About your mic stories, your experience seems to be fairly typical if what I hear other places is true. I remember seeing the Fred Hersch Trio a couple of years back, and Drew Gress had a Realist and a mic, and about halfway through the show, he got fed up with the encroaching feedback and simply ditched the mic and played his ass off for the rest of the night. When I told him afterwards that he sounded great, he said thanks, 'cause he thought his bass sounded like sh**. It just goes to show that everyone trying to solve this problem is in plenty of good company.

    Don - you will share the results of your AMT experiences (once you have them, that is) with your old buddies at the forum, right? I, for one, am all ears.
  9. Chris: You're hip to the fact that a true wolf tone is the result of a confluence of overtones? And more overtones is one of the reasons the truly great basses sound like truly great basses? And therefore, the better the bass, the greater the likelihood of a wolf? (All this according to Kolstein.)Most of the time, the wolf shows up at A natural, but it can be at another pitch. You can find the wolf best with a bow. When you reach it, you will see the string vibration pattern suddenly go wacko. If you need help getting rid of it, let me know. It's also possible to wolf at more than one pitch.
  10. Chris Fitzgerald

    Chris Fitzgerald Student of Life Staff Member Administrator

    Oct 19, 2000
    Louisville, KY
    I don't know if this is a true "wolf tone" or not; I only used the term because when it happens, it sounds like the bass is howling at the moon. The bizarre thing about this situation is that I literally can't even hear this sound acoustically, but the second I use the K&K bridge transducers and hit that low F, I hear a bad moon on the rise through the amp. I'm not sure I know what you mean about the string vibration patterns...is that a visible thing? How do i look for that?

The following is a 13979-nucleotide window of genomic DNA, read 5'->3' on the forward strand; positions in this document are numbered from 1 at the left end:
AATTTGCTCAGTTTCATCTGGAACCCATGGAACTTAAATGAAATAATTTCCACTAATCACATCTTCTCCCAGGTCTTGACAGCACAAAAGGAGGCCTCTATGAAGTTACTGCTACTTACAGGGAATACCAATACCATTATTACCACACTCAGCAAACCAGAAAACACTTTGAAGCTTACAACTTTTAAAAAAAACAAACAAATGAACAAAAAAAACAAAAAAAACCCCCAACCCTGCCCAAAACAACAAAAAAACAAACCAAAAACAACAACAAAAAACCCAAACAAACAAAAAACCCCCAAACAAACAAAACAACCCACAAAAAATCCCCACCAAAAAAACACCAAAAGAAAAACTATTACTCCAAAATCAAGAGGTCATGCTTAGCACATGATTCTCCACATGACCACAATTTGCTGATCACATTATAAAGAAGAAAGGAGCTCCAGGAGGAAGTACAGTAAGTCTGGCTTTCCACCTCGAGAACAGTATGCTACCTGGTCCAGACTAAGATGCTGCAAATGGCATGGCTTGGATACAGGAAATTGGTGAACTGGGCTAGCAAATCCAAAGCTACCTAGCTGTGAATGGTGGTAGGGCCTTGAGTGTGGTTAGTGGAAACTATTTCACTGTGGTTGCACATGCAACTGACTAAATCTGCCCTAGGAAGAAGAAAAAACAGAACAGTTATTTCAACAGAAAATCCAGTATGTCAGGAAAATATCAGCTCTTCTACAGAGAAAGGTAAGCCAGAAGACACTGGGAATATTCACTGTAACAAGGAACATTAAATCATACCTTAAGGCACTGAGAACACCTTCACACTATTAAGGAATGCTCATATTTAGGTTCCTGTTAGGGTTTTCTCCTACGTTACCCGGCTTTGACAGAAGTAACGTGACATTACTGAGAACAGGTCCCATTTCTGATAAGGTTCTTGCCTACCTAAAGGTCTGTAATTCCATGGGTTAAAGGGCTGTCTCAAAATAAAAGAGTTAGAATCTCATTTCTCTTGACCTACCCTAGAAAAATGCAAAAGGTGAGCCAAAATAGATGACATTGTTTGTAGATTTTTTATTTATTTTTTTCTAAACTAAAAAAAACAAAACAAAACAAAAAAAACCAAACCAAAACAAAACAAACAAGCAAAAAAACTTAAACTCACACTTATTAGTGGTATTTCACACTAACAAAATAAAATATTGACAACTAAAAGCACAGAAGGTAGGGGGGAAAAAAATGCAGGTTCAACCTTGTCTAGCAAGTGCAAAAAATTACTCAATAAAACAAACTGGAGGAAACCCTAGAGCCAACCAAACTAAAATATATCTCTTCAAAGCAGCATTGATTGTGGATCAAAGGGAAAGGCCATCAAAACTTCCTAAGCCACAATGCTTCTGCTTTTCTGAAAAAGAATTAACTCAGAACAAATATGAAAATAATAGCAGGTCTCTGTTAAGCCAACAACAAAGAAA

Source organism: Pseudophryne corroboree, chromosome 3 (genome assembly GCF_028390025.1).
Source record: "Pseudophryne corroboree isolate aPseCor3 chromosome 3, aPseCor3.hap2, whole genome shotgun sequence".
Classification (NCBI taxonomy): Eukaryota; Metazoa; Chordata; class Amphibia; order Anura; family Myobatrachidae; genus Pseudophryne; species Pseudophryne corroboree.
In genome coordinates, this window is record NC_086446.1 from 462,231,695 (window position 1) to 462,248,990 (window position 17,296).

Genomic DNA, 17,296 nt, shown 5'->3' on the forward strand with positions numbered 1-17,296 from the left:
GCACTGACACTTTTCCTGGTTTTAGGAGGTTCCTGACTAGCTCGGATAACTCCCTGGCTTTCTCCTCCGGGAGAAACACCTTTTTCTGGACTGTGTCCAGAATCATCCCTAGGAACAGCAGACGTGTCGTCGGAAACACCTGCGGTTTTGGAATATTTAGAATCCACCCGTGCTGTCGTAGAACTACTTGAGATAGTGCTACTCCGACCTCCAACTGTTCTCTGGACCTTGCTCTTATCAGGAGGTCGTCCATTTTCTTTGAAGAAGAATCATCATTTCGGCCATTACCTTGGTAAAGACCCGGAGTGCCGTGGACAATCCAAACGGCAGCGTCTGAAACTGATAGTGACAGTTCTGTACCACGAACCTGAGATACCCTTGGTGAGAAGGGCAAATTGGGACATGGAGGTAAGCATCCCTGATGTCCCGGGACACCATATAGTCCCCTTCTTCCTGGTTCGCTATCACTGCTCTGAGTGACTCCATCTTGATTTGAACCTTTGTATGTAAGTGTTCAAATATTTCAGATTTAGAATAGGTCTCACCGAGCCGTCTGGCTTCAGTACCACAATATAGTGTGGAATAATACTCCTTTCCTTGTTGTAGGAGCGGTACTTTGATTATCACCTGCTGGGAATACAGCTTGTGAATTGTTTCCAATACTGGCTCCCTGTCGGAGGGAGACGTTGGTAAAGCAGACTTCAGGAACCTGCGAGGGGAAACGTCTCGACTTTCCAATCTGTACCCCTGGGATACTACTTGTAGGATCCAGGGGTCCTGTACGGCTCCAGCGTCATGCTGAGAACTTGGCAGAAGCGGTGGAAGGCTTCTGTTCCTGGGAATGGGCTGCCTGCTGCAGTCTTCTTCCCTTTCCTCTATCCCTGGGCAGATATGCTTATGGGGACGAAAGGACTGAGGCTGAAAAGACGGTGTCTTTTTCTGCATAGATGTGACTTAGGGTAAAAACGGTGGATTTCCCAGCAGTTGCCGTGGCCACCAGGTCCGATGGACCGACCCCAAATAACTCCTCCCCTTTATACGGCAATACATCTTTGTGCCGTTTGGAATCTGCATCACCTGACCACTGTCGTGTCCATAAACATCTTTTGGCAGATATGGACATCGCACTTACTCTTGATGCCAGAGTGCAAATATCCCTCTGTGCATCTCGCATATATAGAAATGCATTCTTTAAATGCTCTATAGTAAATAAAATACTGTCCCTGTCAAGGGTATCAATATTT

11. Watch the strings as you bow them. A light background, even a TV or monitor screen, will let you see the "normal" waving of the string. On a true wolf pitch, the wave pattern goes nuts, and you can see the string fighting the bow. Also, on a true wolf, the reaction occurs wherever the note or its octave is played; any position, any string.
    If the problem is only with the K & K, this sounds like a case for (ALL HAIL) Bob Gollihur.

    [Edited by Don Higdon on 12-15-2000 at 04:54 PM]

  12. Don is correct, it is much easier to see the vibration of the string when you are sustaining a note with a bow. My
    "wolf tone" is on the octave A on the A string. It's actually kind of interesting to watch. Instead of a symmetrical sine wave pattern, you can see visible variations in the vibration of the string. Some of it doesn't move at all (deadened harmonic nodes?), and other parts of the string move in an asymmetrical, almost random pattern, and yes, it seems like my bow gets "stuck" on the string.
  13. Hope this is not too far out of the thread, but I had a good chance to listen my bass only through the Barcus-Berry I´m stuck into last saturday. The story is that I was called suddenly to borrow a bass for a French band which was performing in Helsinki. I went to the joint, and the female bassist ( a very nice player as it occurred ) was standing there anxiously bacause the bass she had been given the night before was absolutely the worst she´d ever played. As I saw the rig, I felt kind of mervous too, because thre were monitors all over the stage, the drums had been miked all over, and the tenor player was practising through microphone. The bass rig consisted of an old Ampeg tube amp and a cabin the size of a refridgerator. So I gave the bass to the girl and let her practise with it while negotiating with the French guy who was handling the PA. I told him that I definitely will allow nobody by to stand in front of that cabin with my bass, unless he´s ready to take the risk my bass turn into 2" splinters...so finally he let me try to take the sound from the B-B preamp straight to the PA through a DI-box and have the stage sound come through the monitor.
    Well, I sat there, listening to my bass, which sounded truly good, and by the looks of the girl who was playing it she was also satisfied with it. During the first break the mixing man came to get the contacts for Barcus-Berry ( amazingly he did not know anything about it ). In the end of the second set I ended up jamming with the rest of the band, and the monitor sound in the stage was also very nice and focused. It was about the loudest gig I´ve played for a while though, and my ears were ringing the rest of the night. But this was really the first time I´ve tried to take the signal directly out from the preamp, and B-B worked well in that context.